Active Appearance Models work by creating a deformable model of appearance built by combining a point distribution model with a texture model using principal component analysis (PCA). Basically what that means you take a bunch of faces, located landmark points like the corners of eyes, apex of the chin, etc., create an average face and use PCA to statistically model the variations. Next you morph the faces together from their original landmark points to average face, and do a PCA on the pixel values. This creates a pixel-wise model of 'texture' which also models variations. With these two parts you have a thing that (with a good sampling of face) models most faces and emotions with about say 80 to 120 numbers and statistical ranges for those numbers.
So how do you use this to track faces? Well you use gradient decent to optimize the appearance of the face to image by adjusting those 80-120 values, x, y, scale, rotation until the pixel difference is close to zero. The trick is the gradients are approximated by precomputed derivative images, but this only works if the model is initialized on top of the original face. You can see in the video, he used Viola-Jones (the green squares) to locate the face and then dropped the AAM on top of it. He's only showing the landmark points and not the texture model.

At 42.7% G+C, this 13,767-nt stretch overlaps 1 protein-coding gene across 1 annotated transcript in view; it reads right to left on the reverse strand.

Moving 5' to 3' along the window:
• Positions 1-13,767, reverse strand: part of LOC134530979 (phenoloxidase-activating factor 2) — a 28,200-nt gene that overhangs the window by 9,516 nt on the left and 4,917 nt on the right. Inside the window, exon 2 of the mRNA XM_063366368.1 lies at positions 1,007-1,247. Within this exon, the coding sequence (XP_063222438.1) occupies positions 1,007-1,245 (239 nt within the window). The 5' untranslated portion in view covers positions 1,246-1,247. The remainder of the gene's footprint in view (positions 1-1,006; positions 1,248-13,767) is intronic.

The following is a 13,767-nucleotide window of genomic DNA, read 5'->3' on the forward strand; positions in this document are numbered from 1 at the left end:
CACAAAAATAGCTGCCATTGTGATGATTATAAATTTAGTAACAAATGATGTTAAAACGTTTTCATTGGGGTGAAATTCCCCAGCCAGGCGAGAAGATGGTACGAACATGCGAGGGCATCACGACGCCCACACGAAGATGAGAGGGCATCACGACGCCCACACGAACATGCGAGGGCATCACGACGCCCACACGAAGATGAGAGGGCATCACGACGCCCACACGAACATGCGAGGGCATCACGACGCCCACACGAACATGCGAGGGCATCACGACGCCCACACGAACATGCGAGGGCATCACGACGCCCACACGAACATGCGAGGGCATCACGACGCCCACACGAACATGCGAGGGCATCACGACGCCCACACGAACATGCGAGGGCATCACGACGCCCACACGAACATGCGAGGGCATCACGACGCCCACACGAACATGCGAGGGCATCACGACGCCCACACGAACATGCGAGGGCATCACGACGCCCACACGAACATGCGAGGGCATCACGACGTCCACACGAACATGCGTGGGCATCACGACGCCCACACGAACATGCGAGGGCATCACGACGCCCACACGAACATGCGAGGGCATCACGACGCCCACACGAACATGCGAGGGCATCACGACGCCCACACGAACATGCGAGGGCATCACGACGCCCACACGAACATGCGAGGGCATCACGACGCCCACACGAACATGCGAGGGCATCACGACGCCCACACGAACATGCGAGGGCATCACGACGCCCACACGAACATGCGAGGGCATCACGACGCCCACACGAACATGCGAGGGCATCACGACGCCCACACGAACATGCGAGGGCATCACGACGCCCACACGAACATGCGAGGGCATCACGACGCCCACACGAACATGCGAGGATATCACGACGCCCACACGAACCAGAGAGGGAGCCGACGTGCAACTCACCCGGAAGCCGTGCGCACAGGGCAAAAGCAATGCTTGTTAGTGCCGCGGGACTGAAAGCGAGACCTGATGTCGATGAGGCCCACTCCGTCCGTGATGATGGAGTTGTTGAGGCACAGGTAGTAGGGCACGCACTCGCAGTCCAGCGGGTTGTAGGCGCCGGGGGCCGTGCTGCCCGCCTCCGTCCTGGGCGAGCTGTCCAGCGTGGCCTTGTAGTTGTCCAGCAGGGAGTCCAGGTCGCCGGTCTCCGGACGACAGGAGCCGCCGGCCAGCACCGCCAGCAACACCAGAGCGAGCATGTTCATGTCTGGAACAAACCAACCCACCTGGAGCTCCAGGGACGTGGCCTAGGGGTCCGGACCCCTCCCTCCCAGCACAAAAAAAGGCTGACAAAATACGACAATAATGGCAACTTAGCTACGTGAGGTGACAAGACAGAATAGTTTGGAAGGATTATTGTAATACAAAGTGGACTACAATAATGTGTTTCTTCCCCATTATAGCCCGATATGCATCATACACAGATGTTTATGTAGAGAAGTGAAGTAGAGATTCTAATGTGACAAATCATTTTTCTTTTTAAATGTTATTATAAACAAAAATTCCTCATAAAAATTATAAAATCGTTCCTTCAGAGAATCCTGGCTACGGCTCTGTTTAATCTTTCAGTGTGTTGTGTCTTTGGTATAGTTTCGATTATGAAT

I did my dissertation on this almost a decade ago for tracking MRs of hearts, even back then it was pretty fast. What's interesting is not only can the model identify, but you can also reconstruct synthetic images of faces, and the model parameters could be used for identifying a person, identifying an emotion, creating a synthetic face swapping another person's identity but keeping the same parameters for expression, etc. My own implementation reliably detected anomalies in beating hearts.
I really wanted to build a business around it back then, but it was in conflict with my advisor and university at the time.